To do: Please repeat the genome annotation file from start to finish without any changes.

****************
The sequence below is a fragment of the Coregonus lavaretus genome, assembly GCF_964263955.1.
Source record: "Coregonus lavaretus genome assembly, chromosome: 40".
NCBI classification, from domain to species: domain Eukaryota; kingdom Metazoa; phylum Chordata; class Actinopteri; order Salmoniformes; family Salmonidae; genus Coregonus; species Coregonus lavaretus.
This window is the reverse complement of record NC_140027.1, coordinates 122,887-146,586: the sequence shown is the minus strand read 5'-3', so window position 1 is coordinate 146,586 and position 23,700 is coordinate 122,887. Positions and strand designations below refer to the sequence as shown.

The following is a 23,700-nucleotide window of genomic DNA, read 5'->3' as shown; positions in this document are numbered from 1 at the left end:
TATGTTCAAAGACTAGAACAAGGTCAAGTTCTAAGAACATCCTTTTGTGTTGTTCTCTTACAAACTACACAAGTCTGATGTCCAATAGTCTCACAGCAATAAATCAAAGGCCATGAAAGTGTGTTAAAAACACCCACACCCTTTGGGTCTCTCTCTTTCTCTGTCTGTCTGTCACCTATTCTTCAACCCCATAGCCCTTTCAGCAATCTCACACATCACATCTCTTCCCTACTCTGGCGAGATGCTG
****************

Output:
The sequence below is a fragment of the Coregonus lavaretus genome, assembly GCF_964263955.1.
Source record: "Coregonus lavaretus genome assembly, chromosome: 40".
NCBI classification, from domain to species: domain Eukaryota; kingdom Metazoa; phylum Chordata; class Actinopteri; order Salmoniformes; family Salmonidae; genus Coregonus; species Coregonus lavaretus.
This window is the reverse complement of record NC_140027.1, coordinates 122,887-146,586: the sequence shown is the minus strand read 5'-3', so window position 1 is coordinate 146,586 and position 23,700 is coordinate 122,887. Positions and strand designations below refer to the sequence as shown.

The following is a 23,700-nucleotide window of genomic DNA, read 5'->3' as shown; positions in this document are numbered from 1 at the left end:
TATGTTCAAAGACTAGAACAAGGTCAAGTTCTAAGAACATCCTTTTGTGTTGTTCTCTTACAAACTACACAAGTCTGATGTCCAATAGTCTCACAGCAATAAATCAAAGGCCATGAAAGTGTGTTAAAAACACCCACACCCTTTGGGTCTCTCTCTTTCTCTGTCTGTCTGTCACCTATTCTTCAACCCCATAGCCCTTTCAGCAATCTCACACATCACATCTCTTCCCTACTCTGGCGAGATGCTG